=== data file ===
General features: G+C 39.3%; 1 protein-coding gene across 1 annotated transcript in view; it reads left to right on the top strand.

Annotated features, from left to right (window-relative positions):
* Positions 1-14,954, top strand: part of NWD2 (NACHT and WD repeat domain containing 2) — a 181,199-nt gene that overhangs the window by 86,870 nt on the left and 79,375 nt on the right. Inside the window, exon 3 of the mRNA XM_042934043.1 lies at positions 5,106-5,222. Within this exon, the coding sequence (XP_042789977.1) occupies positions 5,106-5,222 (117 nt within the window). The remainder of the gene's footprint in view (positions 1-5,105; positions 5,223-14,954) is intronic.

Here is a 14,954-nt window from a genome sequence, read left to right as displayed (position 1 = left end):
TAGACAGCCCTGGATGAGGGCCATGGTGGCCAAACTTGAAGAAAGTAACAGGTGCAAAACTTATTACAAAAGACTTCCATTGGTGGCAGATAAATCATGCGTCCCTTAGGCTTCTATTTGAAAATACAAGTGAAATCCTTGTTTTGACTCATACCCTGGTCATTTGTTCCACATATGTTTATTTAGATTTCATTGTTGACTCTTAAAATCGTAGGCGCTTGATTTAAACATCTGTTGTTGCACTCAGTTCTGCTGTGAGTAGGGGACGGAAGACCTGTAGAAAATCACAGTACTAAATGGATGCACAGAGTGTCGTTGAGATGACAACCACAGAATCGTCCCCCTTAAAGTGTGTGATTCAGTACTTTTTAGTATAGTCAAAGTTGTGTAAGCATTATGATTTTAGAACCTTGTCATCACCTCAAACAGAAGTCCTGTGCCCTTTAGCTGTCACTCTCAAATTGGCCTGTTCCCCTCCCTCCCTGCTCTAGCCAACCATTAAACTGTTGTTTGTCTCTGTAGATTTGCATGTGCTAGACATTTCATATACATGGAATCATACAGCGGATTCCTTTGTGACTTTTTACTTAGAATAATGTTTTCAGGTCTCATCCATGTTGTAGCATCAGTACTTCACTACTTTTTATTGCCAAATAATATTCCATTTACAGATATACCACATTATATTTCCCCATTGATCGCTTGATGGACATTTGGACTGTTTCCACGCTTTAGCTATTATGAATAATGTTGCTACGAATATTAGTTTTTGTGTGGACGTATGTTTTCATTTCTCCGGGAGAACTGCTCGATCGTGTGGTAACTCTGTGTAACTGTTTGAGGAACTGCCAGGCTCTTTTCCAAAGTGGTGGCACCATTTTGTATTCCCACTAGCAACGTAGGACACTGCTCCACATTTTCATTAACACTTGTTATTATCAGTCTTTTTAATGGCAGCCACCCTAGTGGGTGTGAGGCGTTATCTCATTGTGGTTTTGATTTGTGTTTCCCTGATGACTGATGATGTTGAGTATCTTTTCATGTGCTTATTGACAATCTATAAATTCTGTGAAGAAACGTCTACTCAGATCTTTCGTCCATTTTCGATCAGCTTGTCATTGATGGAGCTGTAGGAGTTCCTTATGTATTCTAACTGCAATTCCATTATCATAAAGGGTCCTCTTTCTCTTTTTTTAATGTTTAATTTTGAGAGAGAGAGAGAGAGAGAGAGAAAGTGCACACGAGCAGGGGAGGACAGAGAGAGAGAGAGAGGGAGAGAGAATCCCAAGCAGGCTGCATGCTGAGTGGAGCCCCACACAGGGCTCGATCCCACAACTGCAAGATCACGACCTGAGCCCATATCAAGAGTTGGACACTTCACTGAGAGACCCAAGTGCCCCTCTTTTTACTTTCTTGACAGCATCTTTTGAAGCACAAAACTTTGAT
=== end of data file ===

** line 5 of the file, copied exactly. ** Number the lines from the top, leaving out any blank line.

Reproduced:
TAGACAGCCCTGGATGAGGGCCATGGTGGCCAAACTTGAAGAAAGTAACAGGTGCAAAACTTATTACAAAAGACTTCCATTGGTGGCAGATAAATCATGCGTCCCTTAGGCTTCTATTTGAAAATACAAGTGAAATCCTTGTTTTGACTCATACCCTGGTCATTTGTTCCACATATGTTTATTTAGATTTCATTGTTGACTCTTAAAATCGTAGGCGCTTGATTTAAACATCTGTTGTTGCACTCAGTTCTGCTGTGAGTAGGGGACGGAAGACCTGTAGAAAATCACAGTACTAAATGGATGCACAGAGTGTCGTTGAGATGACAACCACAGAATCGTCCCCCTTAAAGTGTGTGATTCAGTACTTTTTAGTATAGTCAAAGTTGTGTAAGCATTATGATTTTAGAACCTTGTCATCACCTCAAACAGAAGTCCTGTGCCCTTTAGCTGTCACTCTCAAATTGGCCTGTTCCCCTCCCTCCCTGCTCTAGCCAACCATTAAACTGTTGTTTGTCTCTGTAGATTTGCATGTGCTAGACATTTCATATACATGGAATCATACAGCGGATTCCTTTGTGACTTTTTACTTAGAATAATGTTTTCAGGTCTCATCCATGTTGTAGCATCAGTACTTCACTACTTTTTATTGCCAAATAATATTCCATTTACAGATATACCACATTATATTTCCCCATTGATCGCTTGATGGACATTTGGACTGTTTCCACGCTTTAGCTATTATGAATAATGTTGCTACGAATATTAGTTTTTGTGTGGACGTATGTTTTCATTTCTCCGGGAGAACTGCTCGATCGTGTGGTAACTCTGTGTAACTGTTTGAGGAACTGCCAGGCTCTTTTCCAAAGTGGTGGCACCATTTTGTATTCCCACTAGCAACGTAGGACACTGCTCCACATTTTCATTAACACTTGTTATTATCAGTCTTTTTAATGGCAGCCACCCTAGTGGGTGTGAGGCGTTATCTCATTGTGGTTTTGATTTGTGTTTCCCTGATGACTGATGATGTTGAGTATCTTTTCATGTGCTTATTGACAATCTATAAATTCTGTGAAGAAACGTCTACTCAGATCTTTCGTCCATTTTCGATCAGCTTGTCATTGATGGAGCTGTAGGAGTTCCTTATGTATTCTAACTGCAATTCCATTATCATAAAGGGTCCTCTTTCTCTTTTTTTAATGTTTAATTTTGAGAGAGAGAGAGAGAGAGAGAGAAAGTGCACACGAGCAGGGGAGGACAGAGAGAGAGAGAGAGGGAGAGAGAATCCCAAGCAGGCTGCATGCTGAGTGGAGCCCCACACAGGGCTCGATCCCACAACTGCAAGATCACGACCTGAGCCCATATCAAGAGTTGGACACTTCACTGAGAGACCCAAGTGCCCCTCTTTTTACTTTCTTGACAGCATCTTTTGAAGCACAAAACTTTGAT